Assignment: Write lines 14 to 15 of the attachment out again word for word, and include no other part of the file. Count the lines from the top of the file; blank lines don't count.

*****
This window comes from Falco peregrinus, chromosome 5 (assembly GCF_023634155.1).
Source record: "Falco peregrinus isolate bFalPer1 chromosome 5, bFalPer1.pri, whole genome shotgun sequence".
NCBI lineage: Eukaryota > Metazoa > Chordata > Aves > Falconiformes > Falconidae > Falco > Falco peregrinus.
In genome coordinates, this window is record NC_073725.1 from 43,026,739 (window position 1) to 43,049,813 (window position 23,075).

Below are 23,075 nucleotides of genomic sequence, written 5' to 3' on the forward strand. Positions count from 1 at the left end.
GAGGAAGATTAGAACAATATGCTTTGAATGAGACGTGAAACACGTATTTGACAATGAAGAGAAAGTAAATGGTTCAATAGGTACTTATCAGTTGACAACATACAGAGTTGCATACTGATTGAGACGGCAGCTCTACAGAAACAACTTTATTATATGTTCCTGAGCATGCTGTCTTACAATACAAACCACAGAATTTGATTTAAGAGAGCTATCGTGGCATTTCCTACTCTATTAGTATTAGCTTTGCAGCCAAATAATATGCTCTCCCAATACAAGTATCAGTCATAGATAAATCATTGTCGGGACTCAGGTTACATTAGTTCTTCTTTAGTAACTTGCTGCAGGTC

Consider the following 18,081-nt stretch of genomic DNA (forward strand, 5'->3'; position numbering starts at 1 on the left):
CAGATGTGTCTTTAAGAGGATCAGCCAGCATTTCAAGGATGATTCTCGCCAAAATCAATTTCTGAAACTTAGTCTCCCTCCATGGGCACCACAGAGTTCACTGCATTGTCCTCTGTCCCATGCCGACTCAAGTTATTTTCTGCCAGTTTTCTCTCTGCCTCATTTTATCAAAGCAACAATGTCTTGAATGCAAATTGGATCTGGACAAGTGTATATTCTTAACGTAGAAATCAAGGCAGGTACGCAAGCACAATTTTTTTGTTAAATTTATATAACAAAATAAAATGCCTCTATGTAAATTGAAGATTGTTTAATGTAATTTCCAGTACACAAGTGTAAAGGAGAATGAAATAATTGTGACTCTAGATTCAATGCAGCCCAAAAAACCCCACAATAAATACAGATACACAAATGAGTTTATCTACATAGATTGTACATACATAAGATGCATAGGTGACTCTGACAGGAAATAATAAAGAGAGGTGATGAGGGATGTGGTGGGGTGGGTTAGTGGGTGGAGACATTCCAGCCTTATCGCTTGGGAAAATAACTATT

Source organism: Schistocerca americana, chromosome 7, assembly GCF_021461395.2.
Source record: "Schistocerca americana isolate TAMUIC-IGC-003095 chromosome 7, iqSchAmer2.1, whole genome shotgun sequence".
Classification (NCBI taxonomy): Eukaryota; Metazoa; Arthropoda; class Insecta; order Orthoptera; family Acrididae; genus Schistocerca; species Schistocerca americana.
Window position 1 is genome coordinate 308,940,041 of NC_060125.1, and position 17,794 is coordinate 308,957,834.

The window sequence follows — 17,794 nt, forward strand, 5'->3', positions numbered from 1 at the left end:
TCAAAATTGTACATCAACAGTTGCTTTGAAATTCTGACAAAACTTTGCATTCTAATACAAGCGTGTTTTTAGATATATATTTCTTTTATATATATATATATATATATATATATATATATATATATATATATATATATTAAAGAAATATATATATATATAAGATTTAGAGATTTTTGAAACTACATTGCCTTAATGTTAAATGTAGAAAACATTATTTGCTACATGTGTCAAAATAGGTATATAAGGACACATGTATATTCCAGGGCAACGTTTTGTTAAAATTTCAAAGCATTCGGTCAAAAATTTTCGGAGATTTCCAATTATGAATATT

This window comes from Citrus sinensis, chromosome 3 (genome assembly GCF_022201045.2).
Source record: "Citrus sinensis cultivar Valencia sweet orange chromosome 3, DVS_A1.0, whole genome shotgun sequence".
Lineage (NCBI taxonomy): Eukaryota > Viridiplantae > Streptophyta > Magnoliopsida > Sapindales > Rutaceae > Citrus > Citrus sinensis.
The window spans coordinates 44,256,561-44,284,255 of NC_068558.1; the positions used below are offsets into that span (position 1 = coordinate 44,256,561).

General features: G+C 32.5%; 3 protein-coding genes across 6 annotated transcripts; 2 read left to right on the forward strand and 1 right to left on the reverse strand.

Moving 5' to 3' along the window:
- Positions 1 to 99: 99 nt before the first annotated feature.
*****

TCAAAATTGTACATCAACAGTTGCTTTGAAATTCTGACAAAACTTTGCATTCTAATACAAGCGTGTTTTTAGATATATATTTCTTTTATATATATATATATATATATATATATATATATATATATATATATATATATTAAAGAAATATATATATATATAAGATTTAGAGATTTTTGAAACTACATTGCCTTAATGTTAAATGTAGAAAACATTATTTGCTACATGTGTCAAAATAGGTATATAAGGACACATGTATATTCCAGGGCAACGTTTTGTTAAAATTTCAAAGCATTCGGTCAAAAATTTTCGGAGATTTCCAATTATGAATATT

This window comes from Citrus sinensis, chromosome 3 (genome assembly GCF_022201045.2).